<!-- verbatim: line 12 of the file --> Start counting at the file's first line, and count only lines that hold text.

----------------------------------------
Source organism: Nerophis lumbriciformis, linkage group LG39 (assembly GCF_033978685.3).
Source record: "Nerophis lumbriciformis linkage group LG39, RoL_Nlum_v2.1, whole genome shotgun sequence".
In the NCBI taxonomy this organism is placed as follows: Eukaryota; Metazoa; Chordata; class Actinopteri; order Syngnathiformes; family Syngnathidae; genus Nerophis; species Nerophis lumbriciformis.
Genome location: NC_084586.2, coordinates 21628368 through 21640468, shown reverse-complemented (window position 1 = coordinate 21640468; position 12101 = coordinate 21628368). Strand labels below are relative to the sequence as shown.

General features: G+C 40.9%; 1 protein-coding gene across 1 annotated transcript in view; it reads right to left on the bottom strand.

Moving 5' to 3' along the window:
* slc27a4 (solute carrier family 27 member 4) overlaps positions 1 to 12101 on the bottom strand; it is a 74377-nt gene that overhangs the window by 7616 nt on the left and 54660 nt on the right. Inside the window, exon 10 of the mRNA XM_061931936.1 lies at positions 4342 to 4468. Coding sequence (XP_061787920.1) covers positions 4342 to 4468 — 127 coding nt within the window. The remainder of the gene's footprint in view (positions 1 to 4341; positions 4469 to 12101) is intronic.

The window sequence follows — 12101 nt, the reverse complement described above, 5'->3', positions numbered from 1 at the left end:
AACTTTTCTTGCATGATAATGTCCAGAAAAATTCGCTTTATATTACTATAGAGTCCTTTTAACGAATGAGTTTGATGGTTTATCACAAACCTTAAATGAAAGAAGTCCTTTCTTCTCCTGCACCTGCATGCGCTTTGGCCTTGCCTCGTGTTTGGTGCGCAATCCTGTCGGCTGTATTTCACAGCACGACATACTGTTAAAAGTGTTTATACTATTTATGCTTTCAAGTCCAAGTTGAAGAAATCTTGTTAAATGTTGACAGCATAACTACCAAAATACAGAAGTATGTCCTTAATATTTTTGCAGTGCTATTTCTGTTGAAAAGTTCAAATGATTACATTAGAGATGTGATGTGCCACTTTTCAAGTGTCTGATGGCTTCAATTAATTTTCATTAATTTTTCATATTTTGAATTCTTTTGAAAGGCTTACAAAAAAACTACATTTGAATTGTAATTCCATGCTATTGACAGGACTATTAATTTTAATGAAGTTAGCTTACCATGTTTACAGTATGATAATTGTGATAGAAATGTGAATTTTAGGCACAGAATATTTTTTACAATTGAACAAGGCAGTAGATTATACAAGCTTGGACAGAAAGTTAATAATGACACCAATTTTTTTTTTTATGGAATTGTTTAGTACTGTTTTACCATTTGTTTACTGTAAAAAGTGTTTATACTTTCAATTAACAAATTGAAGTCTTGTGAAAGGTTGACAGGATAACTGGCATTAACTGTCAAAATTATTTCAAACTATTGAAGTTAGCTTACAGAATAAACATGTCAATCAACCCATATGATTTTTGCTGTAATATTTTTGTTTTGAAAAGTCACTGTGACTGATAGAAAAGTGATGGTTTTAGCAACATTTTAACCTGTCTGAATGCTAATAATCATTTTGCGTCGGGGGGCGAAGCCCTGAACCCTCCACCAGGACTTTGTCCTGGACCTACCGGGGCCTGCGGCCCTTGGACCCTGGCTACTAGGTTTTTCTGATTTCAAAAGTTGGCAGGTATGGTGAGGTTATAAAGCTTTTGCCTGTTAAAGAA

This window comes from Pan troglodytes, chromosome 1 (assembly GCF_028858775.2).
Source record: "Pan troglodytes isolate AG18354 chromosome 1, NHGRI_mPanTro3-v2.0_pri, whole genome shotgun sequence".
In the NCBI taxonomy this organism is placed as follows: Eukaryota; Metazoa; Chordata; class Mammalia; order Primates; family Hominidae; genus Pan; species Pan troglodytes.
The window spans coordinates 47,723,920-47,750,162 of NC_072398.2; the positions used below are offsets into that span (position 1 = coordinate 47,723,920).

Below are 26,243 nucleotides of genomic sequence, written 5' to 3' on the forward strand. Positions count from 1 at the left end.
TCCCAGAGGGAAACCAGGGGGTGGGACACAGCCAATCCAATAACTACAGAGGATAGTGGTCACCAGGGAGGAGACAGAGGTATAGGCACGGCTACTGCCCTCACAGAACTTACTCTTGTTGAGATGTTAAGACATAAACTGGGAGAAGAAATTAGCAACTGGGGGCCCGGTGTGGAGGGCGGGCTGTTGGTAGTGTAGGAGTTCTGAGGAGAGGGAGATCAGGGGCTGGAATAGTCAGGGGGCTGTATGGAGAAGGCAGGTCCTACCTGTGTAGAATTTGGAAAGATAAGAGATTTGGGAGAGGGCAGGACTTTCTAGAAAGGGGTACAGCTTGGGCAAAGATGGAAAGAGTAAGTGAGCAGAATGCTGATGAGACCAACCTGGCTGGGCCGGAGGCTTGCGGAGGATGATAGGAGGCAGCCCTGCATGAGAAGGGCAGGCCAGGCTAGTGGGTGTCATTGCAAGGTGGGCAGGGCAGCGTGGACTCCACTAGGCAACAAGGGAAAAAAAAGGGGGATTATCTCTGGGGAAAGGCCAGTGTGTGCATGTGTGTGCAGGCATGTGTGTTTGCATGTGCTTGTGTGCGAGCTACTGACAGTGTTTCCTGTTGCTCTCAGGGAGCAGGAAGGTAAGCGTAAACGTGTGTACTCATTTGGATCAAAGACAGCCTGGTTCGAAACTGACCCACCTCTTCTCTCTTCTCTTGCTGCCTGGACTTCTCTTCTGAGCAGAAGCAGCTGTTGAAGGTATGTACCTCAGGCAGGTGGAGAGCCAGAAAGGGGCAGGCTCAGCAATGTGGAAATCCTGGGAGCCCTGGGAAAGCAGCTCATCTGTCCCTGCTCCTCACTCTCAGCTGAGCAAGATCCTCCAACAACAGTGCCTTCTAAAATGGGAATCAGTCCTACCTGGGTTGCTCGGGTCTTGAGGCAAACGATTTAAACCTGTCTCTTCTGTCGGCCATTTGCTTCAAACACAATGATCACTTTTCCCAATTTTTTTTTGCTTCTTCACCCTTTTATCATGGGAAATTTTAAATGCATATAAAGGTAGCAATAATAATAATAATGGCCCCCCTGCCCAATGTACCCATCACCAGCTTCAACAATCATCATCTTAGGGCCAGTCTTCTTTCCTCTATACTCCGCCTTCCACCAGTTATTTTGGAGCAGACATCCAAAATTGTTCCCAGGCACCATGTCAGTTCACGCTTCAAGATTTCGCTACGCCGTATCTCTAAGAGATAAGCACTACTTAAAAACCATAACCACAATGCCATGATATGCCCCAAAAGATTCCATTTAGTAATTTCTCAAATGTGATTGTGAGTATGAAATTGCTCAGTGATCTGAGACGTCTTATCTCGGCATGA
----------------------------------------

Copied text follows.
In the NCBI taxonomy this organism is placed as follows: Eukaryota; Metazoa; Chordata; class Mammalia; order Primates; family Hominidae; genus Pan; species Pan troglodytes.